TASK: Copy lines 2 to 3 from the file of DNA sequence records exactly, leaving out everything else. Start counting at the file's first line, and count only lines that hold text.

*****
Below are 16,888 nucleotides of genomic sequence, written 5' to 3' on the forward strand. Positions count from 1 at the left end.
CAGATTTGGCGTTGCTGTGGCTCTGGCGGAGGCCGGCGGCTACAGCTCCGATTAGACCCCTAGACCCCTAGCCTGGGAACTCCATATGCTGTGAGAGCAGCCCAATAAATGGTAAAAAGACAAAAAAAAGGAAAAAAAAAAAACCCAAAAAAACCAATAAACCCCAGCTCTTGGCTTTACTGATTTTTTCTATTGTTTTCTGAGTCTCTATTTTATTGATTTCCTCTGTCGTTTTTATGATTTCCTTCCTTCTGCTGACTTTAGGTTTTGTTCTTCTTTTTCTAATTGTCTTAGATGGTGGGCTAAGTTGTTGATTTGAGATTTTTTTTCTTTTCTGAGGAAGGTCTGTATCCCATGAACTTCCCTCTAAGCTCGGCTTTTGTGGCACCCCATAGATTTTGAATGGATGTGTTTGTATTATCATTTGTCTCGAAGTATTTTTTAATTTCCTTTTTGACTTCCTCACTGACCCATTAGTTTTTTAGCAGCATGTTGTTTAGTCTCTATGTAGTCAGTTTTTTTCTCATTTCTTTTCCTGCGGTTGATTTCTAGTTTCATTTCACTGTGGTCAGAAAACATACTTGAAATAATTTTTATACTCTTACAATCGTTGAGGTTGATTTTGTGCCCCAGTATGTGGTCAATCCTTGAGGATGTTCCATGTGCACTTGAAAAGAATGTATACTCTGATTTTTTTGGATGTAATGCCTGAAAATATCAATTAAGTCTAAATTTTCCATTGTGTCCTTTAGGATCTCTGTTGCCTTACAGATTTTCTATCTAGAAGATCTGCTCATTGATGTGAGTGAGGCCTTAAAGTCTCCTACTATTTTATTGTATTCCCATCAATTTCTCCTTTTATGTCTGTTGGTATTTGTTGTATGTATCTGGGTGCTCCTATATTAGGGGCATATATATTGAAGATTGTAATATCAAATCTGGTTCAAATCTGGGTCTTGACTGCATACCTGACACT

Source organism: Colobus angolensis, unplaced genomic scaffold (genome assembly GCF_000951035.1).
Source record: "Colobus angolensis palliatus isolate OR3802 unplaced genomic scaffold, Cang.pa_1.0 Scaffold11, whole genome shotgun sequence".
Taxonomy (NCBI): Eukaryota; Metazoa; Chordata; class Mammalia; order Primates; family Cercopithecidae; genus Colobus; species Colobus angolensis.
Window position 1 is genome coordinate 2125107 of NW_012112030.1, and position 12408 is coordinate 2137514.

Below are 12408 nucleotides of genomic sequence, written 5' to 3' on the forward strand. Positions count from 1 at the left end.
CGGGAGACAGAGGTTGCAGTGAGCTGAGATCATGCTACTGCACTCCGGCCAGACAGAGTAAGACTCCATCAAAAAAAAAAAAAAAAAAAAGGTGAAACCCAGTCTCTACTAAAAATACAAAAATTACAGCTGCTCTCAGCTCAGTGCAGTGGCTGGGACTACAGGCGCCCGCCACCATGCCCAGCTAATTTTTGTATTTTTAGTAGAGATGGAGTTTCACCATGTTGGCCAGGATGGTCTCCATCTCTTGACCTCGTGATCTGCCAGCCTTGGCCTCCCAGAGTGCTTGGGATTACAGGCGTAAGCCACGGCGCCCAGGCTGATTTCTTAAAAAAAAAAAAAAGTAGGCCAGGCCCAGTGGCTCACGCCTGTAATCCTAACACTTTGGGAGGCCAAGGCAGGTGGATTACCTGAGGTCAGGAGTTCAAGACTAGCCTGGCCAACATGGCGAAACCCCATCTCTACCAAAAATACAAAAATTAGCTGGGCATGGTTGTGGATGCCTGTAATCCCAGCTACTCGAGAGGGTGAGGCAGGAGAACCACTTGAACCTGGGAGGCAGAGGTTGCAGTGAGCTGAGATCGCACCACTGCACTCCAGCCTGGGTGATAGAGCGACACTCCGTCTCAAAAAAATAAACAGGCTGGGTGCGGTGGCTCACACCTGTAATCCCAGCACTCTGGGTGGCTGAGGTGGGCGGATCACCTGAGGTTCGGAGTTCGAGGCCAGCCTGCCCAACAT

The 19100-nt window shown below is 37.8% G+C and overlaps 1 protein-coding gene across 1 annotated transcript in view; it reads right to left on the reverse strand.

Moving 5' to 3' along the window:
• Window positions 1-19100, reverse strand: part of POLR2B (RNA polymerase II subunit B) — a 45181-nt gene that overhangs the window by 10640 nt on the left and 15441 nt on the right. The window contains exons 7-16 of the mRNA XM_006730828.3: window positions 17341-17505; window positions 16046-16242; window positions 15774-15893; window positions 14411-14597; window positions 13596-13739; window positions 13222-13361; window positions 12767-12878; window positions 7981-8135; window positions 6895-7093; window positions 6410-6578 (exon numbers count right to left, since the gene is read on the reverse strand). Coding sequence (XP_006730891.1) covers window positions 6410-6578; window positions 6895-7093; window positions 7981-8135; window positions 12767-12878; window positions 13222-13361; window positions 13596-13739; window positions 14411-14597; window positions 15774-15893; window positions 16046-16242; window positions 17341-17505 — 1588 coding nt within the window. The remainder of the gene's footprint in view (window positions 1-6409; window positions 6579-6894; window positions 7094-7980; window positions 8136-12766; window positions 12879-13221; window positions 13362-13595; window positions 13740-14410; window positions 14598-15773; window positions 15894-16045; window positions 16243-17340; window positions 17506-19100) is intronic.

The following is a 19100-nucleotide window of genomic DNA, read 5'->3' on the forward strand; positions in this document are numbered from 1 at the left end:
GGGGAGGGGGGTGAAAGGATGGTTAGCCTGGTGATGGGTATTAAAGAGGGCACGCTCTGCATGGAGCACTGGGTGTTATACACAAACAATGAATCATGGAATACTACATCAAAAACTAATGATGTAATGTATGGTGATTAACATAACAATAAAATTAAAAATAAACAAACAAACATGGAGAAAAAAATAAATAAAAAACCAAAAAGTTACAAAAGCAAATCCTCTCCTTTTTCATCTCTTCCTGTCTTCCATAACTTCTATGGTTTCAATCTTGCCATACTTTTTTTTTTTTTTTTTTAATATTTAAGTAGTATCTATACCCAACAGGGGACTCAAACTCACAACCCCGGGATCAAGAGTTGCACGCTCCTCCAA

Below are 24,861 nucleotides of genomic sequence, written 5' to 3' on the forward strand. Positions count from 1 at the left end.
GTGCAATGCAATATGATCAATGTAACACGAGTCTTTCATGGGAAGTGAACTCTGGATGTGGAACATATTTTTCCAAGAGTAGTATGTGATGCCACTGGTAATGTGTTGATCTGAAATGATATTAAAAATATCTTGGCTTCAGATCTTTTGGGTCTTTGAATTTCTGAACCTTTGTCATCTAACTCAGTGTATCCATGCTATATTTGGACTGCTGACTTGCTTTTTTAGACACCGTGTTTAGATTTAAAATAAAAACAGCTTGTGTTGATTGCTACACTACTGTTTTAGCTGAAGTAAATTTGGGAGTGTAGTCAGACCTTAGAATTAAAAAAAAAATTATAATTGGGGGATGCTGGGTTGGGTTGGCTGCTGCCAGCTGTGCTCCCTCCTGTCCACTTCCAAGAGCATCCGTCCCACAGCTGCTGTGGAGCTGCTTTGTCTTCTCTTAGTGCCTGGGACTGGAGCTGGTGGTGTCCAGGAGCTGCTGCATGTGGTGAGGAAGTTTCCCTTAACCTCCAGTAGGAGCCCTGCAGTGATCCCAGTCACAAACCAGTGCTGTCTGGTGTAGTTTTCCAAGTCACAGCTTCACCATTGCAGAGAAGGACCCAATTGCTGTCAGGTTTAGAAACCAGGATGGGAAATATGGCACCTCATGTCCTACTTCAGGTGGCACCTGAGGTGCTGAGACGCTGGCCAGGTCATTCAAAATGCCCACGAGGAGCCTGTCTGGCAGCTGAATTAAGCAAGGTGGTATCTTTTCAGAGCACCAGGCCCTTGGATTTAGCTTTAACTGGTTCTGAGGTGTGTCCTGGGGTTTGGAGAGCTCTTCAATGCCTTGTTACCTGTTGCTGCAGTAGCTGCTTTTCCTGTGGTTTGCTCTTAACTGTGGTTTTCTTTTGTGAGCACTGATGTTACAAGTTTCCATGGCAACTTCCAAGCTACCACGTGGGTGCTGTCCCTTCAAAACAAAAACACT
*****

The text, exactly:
CAGATTTGGCGTTGCTGTGGCTCTGGCGGAGGCCGGCGGCTACAGCTCCGATTAGACCCCTAGACCCCTAGCCTGGGAACTCCATATGCTGTGAGAGCAGCCCAATAAATGGTAAAAAGACAAAAAAAAGGAAAAAAAAAAAACCCAAAAAAACCAATAAACCCCAGCTCTTGGCTTTACTGATTTTTTCTATTGTTTTCTGAGTCTCTATTTTATTGATTTCCTCTGTCGTTTTTATGATTTCCTTCCTTCTGCTGACTTTAGGTTTTGTTCTTCTTTTTCTAATTGTCTTAGATGGTGGGCTAAGTTGTTGATTTGAGATTTTTTTTCTTTTCTGAGGAAGGTCTGTATCCCATGAACTTCCCTCTAAGCTCGGCTTTTGTGGCACCCCATAGATTTTGAATGGATGTGTTTGTATTATCATTTGTCTCGAAGTATTTTTTAATTTCCTTTTTGACTTCCTCACTGACCCATTAGTTTTTTAGCAGCATGTTGTTTAGTCTCTATGTAGTCAGTTTTTTTCTCATTTCTTTTCCTGCGGTTGATTTCTAGTTTCATTTCACTGTGGTCAGAAAACATACTTGAAATAATTTTTATACTCTTACAATCGTTGAGGTTGATTTTGTGCCCCAGTATGTGGTCAATCCTTGAGGATGTTCCATGTGCACTTGAAAAGAATGTATACTCTGATTTTTTTGGATGTAATGCCTGAAAATATCAATTAAGTCTAAATTTTCCATTGTGTCCTTTAGGATCTCTGTTGCCTTACAGATTTTCTATCTAGAAGATCTGCTCATTGATGTGAGTGAGGCCTTAAAGTCTCCTACTATTTTATTGTATTCCCATCAATTTCTCCTTTTATGTCTGTTGGTATTTGTTGTATGTATCTGGGTGCTCCTATATTAGGGGCATATATATTGAAGATTGTAATATCAAATCTGGTTCAAATCTGGGTCTTGACTGCATACCTGACACT

Source organism: Colobus angolensis, unplaced genomic scaffold (genome assembly GCF_000951035.1).